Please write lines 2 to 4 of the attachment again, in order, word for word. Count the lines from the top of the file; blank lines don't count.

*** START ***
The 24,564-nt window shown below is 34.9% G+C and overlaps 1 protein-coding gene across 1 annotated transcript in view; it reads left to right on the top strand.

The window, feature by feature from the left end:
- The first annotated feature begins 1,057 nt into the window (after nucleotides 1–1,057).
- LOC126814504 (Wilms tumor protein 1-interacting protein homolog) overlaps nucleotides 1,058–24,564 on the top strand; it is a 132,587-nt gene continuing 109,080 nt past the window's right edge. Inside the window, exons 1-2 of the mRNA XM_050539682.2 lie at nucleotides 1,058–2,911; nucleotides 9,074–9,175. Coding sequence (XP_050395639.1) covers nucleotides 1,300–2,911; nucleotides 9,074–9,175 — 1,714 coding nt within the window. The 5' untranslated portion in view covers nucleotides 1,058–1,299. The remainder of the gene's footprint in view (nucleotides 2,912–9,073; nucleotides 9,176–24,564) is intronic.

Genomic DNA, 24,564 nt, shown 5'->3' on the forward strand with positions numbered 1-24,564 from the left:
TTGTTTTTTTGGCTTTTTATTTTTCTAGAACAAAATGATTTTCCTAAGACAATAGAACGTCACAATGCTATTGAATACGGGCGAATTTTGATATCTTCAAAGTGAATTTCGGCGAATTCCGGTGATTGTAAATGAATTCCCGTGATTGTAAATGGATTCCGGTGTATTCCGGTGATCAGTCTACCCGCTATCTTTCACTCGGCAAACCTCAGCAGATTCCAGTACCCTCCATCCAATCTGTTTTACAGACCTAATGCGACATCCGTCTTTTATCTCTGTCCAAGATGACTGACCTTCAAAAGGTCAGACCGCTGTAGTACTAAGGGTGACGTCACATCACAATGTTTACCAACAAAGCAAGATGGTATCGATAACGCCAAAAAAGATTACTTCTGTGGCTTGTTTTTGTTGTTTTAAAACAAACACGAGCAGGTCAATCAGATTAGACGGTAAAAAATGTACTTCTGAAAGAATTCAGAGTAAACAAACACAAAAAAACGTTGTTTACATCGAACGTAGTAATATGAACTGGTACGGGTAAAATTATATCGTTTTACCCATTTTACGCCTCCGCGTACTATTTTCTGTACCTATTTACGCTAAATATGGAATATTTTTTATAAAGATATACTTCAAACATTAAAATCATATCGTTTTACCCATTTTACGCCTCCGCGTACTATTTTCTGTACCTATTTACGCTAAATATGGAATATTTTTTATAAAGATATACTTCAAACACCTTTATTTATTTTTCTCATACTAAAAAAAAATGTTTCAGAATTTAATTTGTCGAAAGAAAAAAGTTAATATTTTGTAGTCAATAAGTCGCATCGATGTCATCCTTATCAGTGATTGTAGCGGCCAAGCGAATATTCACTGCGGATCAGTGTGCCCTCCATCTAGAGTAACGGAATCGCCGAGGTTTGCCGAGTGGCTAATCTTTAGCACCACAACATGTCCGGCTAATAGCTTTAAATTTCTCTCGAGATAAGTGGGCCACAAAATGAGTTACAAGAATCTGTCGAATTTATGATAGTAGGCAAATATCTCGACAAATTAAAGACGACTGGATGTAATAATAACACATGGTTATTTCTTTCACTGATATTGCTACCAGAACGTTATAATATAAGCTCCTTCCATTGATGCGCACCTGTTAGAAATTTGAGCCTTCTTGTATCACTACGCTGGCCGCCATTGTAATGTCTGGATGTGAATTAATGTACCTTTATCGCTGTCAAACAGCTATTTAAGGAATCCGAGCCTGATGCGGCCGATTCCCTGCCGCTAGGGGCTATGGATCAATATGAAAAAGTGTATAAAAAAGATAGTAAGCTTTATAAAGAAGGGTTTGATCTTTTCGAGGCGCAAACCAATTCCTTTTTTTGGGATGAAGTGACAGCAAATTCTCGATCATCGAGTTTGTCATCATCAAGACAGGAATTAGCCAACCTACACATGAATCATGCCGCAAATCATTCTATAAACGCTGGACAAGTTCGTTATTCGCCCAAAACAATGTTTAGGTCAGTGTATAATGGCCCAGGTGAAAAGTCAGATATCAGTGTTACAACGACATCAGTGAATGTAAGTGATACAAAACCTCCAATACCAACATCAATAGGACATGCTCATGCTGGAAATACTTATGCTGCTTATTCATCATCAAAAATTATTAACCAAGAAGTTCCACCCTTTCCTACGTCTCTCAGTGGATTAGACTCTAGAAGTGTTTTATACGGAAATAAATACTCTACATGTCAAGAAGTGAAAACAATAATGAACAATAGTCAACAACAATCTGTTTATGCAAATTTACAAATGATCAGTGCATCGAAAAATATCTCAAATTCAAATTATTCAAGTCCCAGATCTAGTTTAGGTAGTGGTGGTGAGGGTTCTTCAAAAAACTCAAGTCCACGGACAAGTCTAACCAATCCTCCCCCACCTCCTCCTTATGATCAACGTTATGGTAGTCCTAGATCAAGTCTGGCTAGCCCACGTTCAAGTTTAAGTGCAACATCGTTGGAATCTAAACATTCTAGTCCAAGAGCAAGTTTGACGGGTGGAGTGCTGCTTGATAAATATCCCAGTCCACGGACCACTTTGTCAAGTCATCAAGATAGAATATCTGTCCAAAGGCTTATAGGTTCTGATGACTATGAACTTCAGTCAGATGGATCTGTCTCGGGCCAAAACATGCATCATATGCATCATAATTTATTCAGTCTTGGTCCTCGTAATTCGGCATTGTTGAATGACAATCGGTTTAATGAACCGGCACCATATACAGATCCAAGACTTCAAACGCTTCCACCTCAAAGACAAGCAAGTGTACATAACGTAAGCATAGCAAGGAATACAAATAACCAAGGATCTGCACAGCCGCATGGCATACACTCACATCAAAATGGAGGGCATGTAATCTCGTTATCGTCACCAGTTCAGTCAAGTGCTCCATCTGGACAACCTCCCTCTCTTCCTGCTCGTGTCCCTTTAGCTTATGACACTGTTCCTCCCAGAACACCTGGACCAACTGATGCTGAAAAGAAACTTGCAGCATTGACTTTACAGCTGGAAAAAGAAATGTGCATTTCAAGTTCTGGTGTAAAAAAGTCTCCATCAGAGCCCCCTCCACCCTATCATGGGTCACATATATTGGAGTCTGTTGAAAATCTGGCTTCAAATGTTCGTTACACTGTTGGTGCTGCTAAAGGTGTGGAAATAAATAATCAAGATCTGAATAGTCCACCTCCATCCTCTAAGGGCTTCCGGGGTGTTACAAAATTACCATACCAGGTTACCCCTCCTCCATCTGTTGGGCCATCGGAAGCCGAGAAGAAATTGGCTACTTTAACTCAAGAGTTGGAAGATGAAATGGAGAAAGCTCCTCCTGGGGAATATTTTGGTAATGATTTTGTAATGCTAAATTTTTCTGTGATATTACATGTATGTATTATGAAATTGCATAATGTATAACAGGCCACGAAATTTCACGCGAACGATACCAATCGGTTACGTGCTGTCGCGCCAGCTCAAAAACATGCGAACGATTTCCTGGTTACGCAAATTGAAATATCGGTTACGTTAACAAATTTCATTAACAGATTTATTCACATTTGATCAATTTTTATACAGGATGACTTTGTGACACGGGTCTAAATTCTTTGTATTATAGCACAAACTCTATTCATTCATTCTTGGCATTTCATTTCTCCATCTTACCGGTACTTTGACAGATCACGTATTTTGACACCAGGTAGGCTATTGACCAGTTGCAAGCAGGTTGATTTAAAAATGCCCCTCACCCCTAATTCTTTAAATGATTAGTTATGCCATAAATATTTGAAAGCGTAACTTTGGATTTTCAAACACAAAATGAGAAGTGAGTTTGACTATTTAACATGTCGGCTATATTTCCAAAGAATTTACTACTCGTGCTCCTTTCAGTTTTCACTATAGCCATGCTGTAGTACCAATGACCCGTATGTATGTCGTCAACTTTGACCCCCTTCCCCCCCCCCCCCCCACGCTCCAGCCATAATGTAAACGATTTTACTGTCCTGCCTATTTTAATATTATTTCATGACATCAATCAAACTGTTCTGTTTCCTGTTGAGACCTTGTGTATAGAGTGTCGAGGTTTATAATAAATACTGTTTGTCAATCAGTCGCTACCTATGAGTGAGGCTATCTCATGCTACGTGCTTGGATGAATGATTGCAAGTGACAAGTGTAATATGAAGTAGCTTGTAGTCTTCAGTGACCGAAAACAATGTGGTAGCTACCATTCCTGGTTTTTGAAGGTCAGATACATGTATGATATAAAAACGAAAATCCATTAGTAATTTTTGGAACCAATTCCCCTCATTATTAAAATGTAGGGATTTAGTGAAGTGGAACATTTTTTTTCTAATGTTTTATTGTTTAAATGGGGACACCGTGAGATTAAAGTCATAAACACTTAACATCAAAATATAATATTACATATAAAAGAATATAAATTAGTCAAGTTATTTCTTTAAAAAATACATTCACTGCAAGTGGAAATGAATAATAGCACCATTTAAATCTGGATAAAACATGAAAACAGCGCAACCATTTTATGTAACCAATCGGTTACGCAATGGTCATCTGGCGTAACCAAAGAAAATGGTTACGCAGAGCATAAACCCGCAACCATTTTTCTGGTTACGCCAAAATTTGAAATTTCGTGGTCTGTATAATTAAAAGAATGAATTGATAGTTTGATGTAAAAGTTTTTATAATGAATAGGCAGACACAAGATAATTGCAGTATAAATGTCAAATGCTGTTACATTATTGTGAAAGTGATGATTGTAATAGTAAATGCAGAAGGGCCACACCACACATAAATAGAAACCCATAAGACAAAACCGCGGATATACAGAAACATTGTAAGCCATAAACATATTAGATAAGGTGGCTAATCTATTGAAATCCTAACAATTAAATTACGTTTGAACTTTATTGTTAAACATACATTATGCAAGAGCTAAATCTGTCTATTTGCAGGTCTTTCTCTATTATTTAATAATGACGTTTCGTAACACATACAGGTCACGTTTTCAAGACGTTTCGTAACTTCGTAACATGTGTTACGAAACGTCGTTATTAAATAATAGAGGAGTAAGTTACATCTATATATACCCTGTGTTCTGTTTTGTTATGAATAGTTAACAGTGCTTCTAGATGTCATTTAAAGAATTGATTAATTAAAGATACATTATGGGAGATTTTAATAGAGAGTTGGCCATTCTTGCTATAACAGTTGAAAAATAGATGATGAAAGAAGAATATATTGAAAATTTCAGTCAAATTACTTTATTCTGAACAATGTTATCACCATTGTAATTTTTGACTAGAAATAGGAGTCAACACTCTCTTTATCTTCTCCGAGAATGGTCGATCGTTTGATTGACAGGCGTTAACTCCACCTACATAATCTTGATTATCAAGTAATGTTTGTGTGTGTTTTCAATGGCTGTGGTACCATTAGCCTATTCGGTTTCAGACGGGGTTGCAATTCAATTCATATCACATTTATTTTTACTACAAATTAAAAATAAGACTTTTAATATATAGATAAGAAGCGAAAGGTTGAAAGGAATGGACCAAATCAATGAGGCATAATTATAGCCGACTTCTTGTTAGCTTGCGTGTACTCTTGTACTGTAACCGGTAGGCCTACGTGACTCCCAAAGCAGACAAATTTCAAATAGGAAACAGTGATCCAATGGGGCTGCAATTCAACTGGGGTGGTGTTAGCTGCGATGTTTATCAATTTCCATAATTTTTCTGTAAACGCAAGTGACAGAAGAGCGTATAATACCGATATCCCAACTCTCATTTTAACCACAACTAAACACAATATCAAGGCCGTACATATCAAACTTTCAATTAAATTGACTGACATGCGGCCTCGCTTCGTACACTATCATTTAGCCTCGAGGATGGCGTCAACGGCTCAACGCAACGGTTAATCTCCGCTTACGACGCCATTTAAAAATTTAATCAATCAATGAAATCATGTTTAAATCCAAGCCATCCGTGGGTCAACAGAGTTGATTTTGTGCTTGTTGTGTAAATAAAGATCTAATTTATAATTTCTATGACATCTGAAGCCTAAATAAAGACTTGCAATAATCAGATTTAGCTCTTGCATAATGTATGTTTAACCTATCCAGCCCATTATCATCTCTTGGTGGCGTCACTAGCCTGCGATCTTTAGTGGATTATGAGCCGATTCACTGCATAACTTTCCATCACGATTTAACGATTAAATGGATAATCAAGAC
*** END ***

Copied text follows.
The window, feature by feature from the left end:
- The first annotated feature begins 1,057 nt into the window (after nucleotides 1–1,057).
- LOC126814504 (Wilms tumor protein 1-interacting protein homolog) overlaps nucleotides 1,058–24,564 on the top strand; it is a 132,587-nt gene continuing 109,080 nt past the window's right edge. Inside the window, exons 1-2 of the mRNA XM_050539682.2 lie at nucleotides 1,058–2,911; nucleotides 9,074–9,175. Coding sequence (XP_050395639.1) covers nucleotides 1,300–2,911; nucleotides 9,074–9,175 — 1,714 coding nt within the window. The 5' untranslated portion in view covers nucleotides 1,058–1,299. The remainder of the gene's footprint in view (nucleotides 2,912–9,073; nucleotides 9,176–24,564) is intronic.